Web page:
Sunday, May 26, 2013
Photo by John Ewing/Staff Photographer.. Tuesday, November 18, 2008..Portland's Jetport is beginning to feel the effects of the economic slowdown with passenger volumes down over the past two months. Holiday travelers are expected to find more crowded conditions on fewer scheduled flights as airlines have to cut back on their schedules. Construction on the Jetport's parking garage continues and Jetport marketing manager Gregory Hughes says that more than 400 new parking spaces will be available for Thanksgiving holiday travelers.
Photo by John Ewing/Staff Photographer.. Tuesday, November 18, 2008..Portland's Jetport is beginning to feel the effects of the economic slowdown with passenger volumes down over the past two months. Holiday travelers are expected to find more crowded conditions on fewer scheduled flights as airlines have to cut back on their schedules.
Airline passengers can expect a crowded ride around the Thanksgiving holiday this year, even though fewer people will be traveling.
Passenger traffic nationally is expected to be down 10 percent from Friday through the Tuesday after Thanksgiving, compared to the same time last year, according to the Air Transport Association of America. But because airlines have cut back on their schedules, there shouldn't be a lot of empty seats.
The trade association expects that planes on average will be 90 percent full on the busiest days: Wednesday and next Sunday and Monday. On an average day this year, planes are about 80 percent full, said Elizabeth Merida, a spokeswoman for the group.
Travelers using the Portland International Jetport can expect to ride on similarly full planes.
''Even with the current economic season, the flights are remarkably heavy,'' said Gregory Hughes, the airport's marketing manager.
The busy Thanksgiving season comes as the Portland airport is seeing its first declines in passenger traffic in many months. The airport had a 16-month string of record-breaking high passenger rates fueled by the arrival of two low-cost carriers. The streak came to an end in September, when passenger volume was down 6.7 percent. Last month, traffic was down 5.2 percent.
Nonetheless, Hughes expects the airport will end the year with overall growth.
''If you compare year-over-year over the 10 months, we're still 7.2 percent ahead of an outrageous year,'' he said.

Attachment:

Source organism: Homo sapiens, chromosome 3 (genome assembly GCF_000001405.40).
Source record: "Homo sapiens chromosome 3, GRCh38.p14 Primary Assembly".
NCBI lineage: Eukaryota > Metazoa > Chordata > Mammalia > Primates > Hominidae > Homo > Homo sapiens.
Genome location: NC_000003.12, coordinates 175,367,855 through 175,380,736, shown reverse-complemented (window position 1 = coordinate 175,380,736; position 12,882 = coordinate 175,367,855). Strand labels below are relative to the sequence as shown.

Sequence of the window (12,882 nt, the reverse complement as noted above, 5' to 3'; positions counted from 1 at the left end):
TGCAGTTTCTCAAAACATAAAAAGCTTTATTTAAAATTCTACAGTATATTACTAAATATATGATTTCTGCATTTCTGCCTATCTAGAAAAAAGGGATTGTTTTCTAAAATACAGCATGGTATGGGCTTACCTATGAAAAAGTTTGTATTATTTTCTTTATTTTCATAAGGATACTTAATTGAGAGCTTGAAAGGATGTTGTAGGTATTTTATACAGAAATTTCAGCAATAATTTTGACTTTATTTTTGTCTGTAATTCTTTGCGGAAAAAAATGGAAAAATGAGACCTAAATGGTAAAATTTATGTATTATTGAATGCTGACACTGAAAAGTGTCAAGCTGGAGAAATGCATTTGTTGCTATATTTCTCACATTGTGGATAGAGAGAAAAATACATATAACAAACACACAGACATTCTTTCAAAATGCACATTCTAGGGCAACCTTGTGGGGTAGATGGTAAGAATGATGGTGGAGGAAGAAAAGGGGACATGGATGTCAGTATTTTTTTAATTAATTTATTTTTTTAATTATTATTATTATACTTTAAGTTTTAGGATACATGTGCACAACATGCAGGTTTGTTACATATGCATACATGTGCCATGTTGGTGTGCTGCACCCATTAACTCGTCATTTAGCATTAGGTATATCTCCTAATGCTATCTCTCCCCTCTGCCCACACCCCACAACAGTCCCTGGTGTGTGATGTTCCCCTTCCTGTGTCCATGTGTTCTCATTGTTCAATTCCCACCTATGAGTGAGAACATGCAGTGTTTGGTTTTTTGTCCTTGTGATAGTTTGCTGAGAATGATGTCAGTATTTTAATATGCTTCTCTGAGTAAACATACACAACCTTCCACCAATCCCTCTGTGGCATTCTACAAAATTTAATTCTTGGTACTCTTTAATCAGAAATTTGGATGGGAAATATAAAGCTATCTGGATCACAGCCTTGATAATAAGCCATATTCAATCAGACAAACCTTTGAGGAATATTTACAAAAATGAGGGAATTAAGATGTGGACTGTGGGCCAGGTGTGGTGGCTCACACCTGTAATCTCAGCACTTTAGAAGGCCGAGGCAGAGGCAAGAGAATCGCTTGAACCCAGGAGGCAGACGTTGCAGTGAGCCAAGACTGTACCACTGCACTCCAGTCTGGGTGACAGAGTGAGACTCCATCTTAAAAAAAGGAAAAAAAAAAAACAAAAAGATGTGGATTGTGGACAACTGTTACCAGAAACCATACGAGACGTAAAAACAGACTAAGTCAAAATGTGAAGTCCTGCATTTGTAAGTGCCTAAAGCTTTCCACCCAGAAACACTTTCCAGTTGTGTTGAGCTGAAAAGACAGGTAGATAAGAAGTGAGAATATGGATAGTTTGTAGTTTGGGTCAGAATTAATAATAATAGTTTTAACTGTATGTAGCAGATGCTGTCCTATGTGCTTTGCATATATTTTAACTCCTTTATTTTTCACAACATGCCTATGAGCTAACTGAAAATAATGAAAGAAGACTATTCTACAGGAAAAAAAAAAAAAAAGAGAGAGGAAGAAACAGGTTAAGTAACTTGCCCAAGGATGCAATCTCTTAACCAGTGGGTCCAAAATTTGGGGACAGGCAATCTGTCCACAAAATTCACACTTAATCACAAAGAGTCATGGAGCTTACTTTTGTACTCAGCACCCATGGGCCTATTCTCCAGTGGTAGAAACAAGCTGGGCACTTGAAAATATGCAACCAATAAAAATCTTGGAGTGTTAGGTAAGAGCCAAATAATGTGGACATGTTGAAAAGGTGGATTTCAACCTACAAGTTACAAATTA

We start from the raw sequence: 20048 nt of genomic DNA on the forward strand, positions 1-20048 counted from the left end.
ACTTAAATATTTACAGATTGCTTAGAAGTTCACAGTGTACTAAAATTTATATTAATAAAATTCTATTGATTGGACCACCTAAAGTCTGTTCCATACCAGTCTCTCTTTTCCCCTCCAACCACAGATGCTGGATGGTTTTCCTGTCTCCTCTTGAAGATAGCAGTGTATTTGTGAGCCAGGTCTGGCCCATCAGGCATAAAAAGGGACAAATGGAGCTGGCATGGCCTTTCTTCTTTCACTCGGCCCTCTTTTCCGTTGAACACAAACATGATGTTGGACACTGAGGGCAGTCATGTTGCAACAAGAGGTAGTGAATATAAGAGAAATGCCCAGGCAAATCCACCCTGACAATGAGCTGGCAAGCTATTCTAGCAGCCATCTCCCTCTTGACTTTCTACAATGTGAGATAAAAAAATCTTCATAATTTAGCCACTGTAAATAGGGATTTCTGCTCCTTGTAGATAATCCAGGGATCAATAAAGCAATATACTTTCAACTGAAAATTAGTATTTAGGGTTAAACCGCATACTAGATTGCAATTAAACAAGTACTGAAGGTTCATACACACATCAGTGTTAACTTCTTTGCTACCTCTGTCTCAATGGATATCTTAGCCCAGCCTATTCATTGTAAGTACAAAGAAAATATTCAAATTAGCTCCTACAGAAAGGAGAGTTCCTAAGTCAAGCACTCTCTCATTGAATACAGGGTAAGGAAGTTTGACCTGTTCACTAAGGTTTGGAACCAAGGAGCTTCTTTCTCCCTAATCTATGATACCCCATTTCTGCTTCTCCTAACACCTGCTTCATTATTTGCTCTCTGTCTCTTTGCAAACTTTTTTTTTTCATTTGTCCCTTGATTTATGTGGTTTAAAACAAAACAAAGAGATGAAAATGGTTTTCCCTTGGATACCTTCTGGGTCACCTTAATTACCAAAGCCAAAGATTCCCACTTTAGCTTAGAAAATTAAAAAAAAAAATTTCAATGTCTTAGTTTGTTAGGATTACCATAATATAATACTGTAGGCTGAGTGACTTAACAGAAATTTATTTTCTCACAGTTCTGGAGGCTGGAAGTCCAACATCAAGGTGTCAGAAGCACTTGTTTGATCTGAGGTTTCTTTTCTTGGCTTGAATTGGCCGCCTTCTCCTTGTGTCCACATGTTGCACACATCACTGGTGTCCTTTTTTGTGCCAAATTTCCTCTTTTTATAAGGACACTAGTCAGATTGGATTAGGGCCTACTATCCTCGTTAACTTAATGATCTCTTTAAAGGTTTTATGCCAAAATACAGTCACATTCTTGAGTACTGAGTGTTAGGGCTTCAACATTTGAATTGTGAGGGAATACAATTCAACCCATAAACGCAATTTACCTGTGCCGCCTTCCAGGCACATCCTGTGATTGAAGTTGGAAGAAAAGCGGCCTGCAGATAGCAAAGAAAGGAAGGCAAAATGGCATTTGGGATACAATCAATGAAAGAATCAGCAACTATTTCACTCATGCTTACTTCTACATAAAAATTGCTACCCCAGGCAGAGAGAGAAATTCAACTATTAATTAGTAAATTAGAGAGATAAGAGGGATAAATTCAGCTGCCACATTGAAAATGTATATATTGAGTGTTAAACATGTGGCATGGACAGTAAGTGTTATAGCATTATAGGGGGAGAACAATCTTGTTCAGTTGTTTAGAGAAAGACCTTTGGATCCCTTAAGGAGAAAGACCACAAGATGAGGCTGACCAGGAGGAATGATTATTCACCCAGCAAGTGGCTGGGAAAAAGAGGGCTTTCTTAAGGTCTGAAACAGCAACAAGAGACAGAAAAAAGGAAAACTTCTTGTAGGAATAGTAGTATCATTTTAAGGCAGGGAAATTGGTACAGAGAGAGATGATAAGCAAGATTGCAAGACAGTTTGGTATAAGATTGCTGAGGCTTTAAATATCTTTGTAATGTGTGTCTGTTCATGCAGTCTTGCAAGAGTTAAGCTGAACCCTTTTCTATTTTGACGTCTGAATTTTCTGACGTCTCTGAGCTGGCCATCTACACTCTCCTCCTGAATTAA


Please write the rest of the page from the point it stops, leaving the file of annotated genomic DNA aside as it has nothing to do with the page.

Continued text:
Last month, Portland had an average of 86 daily flights, about four fewer than the same time last year.
The slowdown hit Portland later than airports elsewhere around the country.
Passenger volume at the Manchester-Boston Regional Airport is down 2.9 percent for the first 10 months of the year, according to J. Brian O'Neill, the deputy airport director. Capacity for this month is down about 10 percent, to 90,202 seats a week, from last year.
Volumes had been up in the first half of the year, but the airport has seen significant decreases since then, O'Neill said.
''Heck, in this environment, I will take a .01 (percent) increase,'' he said. ''Any time I'm experiencing an increase, I'm not experiencing a decrease.''
The number of scheduled domestic and international passengers on U.S. airlines was down between March and August, according to the U.S. Department of Transportation's Bureau of Transportation Statistics.
In August, the latest month for which figures are available, volume was down 5.1 percent.
Airline capacity has shrunk by about 200,000 seats daily, or about 10 to 12 percent, since last year, according to Rick Seaney, chief executive officer of FareCompare.com, an Internet travel site.
At the same time, fares increased along with fuel prices.
Even with fewer seats to fill, the airlines expect too many empty ones in the months ahead. In recent weeks, the carriers have responded with fare sales.
Seaney said prices haven't been this low since before the summer of 2007.
He expects most of the sales to wrap up by early next week. The sales are for flights around Christmas and, in some cases, into January and February.
''I think they're worried about softness in the winter sales. Certainly, they can't be overly optimistic about next year with the economy,'' he said.
In Portland, a couple of changes are expected in time for Thanksgiving travelers.
Part of a new parking garage will open, adding more than 400 additional spaces.
Portland also will be part of the Transportation Security Administration's national rollout of ''family lanes.''
Those lanes are meant for travelers with special needs and those who are carrying medically necessary liquids, aerosols and gels in excess of the usual 3-ounce limit.
Hughes, the marketing manager, advises holiday travelers to plan on arriving at the ticket counter at least 90 minutes before their scheduled flights.
Staff writer Ann S. Kim can be contacted at 791-6383 or at: